Distance-Based Avios Awards vs. Stopovers and Open Jaws
The final quarterfinal matchup includes two rewards that sailed through the first round, and both come from the same overall category: flight redemptions.
Despite its upcoming devaluation on April 28, 2015, the British Airways Executive Club program still has some terrific deals, mainly because it utilizes a distance-based award chart to determine the number of Avios needed for a given redemption. In addition to implementing new peak and off-peak pricing, long-haul first and business class awards are increasing across the board.
However, economy awards will either stay the same or be even cheaper than before. This can be especially valuable when looking at short-haul flights within Europe or within the U.S. from an American or US Airways hub. Any flight of 650 miles or fewer is just 4,500 Avios each way. This means you could fly from Miami to Montego Bay, Jamaica, New York-JFK to Toronto, or Chicago to Atlanta, all for just 9,000 Avios round-trip.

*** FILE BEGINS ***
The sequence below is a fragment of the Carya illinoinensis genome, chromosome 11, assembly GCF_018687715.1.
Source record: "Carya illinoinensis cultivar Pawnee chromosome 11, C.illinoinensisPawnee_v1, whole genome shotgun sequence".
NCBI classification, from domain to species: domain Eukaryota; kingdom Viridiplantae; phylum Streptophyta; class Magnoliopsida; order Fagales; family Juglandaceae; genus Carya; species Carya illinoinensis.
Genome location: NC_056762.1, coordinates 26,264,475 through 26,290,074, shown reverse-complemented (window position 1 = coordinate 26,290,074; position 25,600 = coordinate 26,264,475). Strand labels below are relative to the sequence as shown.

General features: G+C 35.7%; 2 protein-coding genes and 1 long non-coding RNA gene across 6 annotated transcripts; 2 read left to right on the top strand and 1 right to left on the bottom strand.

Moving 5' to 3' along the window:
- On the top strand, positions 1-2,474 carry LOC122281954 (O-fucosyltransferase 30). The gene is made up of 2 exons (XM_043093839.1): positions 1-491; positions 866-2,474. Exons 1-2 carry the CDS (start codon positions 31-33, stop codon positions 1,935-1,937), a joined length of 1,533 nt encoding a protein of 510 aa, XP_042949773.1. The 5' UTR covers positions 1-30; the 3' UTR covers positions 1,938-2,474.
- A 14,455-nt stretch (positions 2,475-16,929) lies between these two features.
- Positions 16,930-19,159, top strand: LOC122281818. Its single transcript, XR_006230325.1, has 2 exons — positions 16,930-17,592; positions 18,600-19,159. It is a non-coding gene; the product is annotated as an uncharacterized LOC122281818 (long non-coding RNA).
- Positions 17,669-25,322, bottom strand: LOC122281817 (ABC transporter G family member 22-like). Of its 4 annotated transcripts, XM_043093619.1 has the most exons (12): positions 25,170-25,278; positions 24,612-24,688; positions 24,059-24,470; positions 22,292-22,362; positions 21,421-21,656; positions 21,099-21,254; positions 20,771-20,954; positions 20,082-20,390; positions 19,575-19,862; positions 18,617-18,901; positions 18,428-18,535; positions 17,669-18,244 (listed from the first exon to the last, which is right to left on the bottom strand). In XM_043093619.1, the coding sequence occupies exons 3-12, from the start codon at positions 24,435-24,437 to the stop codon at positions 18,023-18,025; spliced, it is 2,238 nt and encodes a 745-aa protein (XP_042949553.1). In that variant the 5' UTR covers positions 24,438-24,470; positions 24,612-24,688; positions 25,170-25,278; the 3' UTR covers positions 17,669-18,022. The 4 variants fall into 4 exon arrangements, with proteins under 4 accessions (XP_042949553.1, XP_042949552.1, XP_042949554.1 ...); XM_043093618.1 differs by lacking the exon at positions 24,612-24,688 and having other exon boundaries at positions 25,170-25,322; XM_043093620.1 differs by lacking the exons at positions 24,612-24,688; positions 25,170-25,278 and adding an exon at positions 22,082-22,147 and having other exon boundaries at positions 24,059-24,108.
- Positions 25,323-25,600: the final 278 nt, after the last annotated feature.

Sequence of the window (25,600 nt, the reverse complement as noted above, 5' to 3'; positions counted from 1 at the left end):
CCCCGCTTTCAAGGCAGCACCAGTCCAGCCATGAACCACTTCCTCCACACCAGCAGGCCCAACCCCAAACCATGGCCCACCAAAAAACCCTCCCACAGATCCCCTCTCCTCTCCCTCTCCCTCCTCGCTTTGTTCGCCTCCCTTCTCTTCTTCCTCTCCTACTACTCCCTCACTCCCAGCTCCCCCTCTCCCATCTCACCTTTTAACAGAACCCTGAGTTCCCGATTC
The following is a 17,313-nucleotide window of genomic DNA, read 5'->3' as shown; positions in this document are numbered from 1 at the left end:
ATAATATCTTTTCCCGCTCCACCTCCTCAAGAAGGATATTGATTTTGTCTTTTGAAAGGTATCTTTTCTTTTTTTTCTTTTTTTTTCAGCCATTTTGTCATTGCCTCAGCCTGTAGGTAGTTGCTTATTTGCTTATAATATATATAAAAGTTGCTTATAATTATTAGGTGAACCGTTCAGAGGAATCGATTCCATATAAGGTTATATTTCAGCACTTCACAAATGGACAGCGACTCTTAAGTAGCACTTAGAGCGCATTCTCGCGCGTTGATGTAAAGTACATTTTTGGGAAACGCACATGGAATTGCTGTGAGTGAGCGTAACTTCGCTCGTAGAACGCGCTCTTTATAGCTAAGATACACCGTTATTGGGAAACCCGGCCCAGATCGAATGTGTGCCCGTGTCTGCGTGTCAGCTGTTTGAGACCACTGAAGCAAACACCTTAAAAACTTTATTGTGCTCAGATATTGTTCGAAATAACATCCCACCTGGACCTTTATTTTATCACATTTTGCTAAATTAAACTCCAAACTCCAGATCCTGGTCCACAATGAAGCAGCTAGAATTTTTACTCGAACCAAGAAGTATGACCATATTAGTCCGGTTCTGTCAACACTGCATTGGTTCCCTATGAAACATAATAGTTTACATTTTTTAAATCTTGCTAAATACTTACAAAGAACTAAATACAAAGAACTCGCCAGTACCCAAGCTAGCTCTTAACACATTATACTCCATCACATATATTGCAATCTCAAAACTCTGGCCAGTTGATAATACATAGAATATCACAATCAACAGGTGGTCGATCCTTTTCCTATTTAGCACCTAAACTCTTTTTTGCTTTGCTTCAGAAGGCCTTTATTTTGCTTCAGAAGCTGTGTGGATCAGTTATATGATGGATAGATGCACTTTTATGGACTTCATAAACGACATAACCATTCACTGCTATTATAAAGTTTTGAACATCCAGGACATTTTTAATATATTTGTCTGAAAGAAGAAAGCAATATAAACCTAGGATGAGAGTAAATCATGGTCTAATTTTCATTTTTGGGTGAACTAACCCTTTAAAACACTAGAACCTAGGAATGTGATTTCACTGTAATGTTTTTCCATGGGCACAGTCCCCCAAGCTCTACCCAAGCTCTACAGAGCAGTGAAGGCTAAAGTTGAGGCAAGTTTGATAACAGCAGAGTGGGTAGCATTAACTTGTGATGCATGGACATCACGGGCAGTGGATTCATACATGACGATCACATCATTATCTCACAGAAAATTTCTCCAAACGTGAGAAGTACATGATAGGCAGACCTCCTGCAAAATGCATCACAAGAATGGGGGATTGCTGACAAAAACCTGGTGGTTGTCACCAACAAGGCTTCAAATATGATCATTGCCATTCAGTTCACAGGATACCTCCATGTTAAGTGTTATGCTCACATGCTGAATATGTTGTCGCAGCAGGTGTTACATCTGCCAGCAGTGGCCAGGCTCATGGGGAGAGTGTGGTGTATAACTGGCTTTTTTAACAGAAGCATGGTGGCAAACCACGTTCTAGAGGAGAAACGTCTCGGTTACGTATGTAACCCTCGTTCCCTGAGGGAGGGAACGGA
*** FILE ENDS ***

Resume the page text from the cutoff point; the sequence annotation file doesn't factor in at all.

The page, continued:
Unfortunately, since British Airways charges you on a segment-by-segment basis, its opponent in this quarterfinal match-up gives you a completely different way to maximize your points and miles. Certain programs allow you to build in a stopover (generally defined as a stop for more than 24 hours en route to your final destination), an open jaw (arriving in and departing from different cities), or both! I covered these options in depth back in 2014, but some things have changed since then, so here’s a quick summary for the major carriers:
- Alaska — stopovers allowed on international tickets only (1 for one-way, 2 for round-trip) and one open jaw.
- American — none, though the ability to book one-way tickets allows you to create an open jaw.
- Delta — none (as of 2015), though it did add the ability to book one-way tickets.
- United — one stopover and two open jaws, though only available on round-trip tickets.
- US Airways — one stopover or one open jaw.
Be sure to cast your votes, and stay tuned for next week’s post for detailed analysis of the Final Four matchups!